Capital funding remains one of the biggest reasons startups can struggle early on. How and where to raise money is something many entrepreneurs will always have to deal with. A new type of fundraising opportunity may help ease these struggles: the SAFE investment vehicle. A Simple Agreement for Future Equity (SAFE) is a newer, more creative way companies are trying to raise money.
What is a SAFE investment?
A SAFE is an investment vehicle created by the Y Combinator in an attempt to simplify early stage funding and reduce the costs associated with the funding round. SAFEs are intended to work similarly to and essentially replace convertible notes, with a few key differences.
SAFE vs. convertible note
SAFE investments maintain the flexibility of a convertible note, yet address some of their complex issues. Similar to convertible notes, investors fund the company and receive a SAFE agreement versus upfront equity. The SAFE entitles them to future shares of the company if and when a triggering event occurs. The common triggering events are the company raising equity capital, an acquisition or an IPO.
While this type of agreement is similar to a convertible debt agreement in the ultimate conversion of non-equity investment to an equity investment, a SAFE is not a debt instrument. It does not accrue interest and there is no expiration or maturity date, so this cuts down on some of the legal and accounting costs dealing with such items.
Smaller document, less cost
SAFE investments have some elements of convertible debt and some of a warrant. In contrast, a SAFE agreement is often accomplished in only a five or six page legal document, while convertible debt agreements and warrants can bring with them complicated and robust legal paperwork. As founders can attest, more paperwork equals more cost. In early funding rounds, the high cost of these more traditional funding vehicles can be prohibitive.
Pros and cons for investors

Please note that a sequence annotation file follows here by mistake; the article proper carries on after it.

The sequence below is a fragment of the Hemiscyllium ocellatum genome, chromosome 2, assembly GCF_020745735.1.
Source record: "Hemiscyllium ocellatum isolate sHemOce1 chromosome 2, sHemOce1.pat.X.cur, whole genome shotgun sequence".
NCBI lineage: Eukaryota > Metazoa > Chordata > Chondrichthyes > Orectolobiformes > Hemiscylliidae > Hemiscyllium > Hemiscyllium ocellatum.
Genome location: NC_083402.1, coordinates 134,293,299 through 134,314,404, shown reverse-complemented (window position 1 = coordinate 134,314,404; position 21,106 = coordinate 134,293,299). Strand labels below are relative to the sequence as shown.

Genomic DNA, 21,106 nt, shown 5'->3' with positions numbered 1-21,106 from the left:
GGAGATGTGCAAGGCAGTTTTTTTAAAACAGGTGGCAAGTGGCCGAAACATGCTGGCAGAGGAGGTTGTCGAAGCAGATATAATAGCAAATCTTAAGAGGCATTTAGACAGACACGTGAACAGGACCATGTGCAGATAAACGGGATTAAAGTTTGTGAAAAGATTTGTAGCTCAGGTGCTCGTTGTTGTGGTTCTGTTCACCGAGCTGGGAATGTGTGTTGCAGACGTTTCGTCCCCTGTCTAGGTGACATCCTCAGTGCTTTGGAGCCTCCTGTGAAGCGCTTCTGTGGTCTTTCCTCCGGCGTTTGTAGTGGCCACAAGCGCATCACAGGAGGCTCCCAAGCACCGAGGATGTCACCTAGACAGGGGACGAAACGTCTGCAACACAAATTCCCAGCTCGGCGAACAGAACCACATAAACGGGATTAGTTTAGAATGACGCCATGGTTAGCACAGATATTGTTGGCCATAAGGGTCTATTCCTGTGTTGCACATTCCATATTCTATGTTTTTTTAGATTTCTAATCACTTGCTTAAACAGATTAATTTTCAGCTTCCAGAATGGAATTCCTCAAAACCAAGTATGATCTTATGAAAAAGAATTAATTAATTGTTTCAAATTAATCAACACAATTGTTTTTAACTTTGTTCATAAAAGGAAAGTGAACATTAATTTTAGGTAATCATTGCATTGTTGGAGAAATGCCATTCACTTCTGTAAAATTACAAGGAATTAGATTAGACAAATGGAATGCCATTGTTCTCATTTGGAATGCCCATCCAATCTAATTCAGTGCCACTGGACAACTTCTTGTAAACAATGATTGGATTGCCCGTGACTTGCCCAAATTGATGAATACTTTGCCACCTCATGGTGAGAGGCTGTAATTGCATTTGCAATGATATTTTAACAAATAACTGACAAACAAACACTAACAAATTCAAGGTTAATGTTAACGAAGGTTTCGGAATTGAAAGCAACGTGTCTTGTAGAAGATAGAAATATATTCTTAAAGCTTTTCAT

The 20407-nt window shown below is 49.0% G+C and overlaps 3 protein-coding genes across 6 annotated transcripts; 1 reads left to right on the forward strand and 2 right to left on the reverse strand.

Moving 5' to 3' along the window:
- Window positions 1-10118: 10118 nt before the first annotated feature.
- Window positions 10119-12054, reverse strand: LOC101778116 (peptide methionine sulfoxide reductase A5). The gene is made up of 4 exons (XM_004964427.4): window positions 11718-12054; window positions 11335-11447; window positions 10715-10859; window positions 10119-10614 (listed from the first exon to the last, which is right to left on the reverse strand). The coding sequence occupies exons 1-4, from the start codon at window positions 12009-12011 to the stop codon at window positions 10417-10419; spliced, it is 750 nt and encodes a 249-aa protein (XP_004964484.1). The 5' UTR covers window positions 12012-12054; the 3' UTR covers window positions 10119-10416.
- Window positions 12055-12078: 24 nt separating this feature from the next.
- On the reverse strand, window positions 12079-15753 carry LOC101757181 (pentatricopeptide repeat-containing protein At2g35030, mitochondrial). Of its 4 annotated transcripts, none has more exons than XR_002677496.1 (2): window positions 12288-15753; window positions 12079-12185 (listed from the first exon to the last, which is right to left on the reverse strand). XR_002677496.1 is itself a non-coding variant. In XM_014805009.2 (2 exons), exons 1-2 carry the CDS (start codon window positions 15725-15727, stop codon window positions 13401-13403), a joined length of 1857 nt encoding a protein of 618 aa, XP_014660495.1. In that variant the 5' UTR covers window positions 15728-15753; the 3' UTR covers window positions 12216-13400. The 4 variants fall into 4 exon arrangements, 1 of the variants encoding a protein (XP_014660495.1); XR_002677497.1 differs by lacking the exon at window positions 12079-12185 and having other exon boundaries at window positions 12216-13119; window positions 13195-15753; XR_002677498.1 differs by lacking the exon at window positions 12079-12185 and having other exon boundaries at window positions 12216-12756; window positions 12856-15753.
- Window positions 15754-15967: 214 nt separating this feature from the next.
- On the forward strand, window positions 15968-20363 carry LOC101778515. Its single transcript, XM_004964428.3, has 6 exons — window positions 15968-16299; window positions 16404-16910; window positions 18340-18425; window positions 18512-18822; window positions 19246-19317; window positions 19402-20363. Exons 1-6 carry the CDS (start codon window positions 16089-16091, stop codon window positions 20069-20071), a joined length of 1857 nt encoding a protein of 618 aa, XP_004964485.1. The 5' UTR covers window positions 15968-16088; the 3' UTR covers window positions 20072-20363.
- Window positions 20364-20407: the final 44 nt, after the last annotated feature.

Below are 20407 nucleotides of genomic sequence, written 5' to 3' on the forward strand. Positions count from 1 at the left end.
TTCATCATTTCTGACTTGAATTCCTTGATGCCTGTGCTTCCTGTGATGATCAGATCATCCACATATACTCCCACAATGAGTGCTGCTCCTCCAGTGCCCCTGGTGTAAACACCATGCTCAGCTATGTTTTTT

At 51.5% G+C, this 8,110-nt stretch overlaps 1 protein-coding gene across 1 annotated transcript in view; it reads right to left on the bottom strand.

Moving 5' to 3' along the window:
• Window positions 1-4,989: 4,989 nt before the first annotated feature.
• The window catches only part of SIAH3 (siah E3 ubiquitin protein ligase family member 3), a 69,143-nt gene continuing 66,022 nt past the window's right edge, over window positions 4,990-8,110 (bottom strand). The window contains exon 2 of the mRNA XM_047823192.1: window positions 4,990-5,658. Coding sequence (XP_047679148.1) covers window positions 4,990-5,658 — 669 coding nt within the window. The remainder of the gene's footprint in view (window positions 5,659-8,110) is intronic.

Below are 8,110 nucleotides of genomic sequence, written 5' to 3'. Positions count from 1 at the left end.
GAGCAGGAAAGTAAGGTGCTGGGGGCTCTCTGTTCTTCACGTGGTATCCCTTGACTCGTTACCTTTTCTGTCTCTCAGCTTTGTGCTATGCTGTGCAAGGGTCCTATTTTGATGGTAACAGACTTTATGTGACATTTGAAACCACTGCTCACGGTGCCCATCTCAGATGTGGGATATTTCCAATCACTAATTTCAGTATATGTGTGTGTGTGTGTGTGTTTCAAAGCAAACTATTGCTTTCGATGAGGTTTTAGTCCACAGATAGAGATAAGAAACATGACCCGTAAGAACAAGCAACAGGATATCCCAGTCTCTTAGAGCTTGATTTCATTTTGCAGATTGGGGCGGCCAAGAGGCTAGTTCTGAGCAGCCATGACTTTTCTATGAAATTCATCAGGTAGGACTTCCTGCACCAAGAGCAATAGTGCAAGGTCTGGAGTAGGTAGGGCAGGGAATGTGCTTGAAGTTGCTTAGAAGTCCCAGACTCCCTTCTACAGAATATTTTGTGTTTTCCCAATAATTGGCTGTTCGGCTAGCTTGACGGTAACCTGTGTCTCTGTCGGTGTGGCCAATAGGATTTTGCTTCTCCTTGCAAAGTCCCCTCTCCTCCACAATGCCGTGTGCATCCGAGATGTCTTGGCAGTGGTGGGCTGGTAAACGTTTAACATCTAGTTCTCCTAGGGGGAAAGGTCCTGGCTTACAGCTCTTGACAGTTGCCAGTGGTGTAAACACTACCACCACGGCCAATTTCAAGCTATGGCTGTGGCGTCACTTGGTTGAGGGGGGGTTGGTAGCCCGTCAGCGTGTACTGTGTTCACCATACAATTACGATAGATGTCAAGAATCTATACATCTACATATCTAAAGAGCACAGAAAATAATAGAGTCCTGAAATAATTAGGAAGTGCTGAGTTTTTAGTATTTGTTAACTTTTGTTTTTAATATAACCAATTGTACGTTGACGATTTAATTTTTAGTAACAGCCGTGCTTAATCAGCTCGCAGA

The simplicity of SAFEs and the associated costs savings are making them more and more popular with startup companies in the fundraising circuit, but some investors are still skeptical of the agreements. Many investors argue a SAFE does not offer much investor protection. For example, if a triggering event never occurs, the investor will never receive equity.
Also, since they are not debt instruments, the investor is not protected if the company does not have a triggering event or in the unfortunate event the company does not make it. Under a convertible debt agreement, the investor is at least set to receive interest payments over time, or accrued interest to be paid at maturity or as part of the equity conversion. They will also receive repayment of the loan if note maturity occurs before the triggering event.
While some investors are skeptical of SAFEs, the limited stipulations, feasibility and a chance to help a startup from the beginning are the reasons these investments can still be attractive to investors. Some companies are enticing investors to invest with a SAFE with favorable terms for the equity conversion, such as valuation caps as well as discounts. More and more investors are seeing SAFEs as a cost-effective way for startups to raise their early funding rounds and investors to ultimately end up with equity at a nice discount.
There is no doubt that SAFEs will continue to increase in popularity in the early stage funding world. Be on the lookout for the next blog post in our series on SAFE investments highlighting the accounting and tax implications of these investments. If you have any questions on SAFEs or would like to discuss them for your startup, please contact an Anders startup advisor.All Insights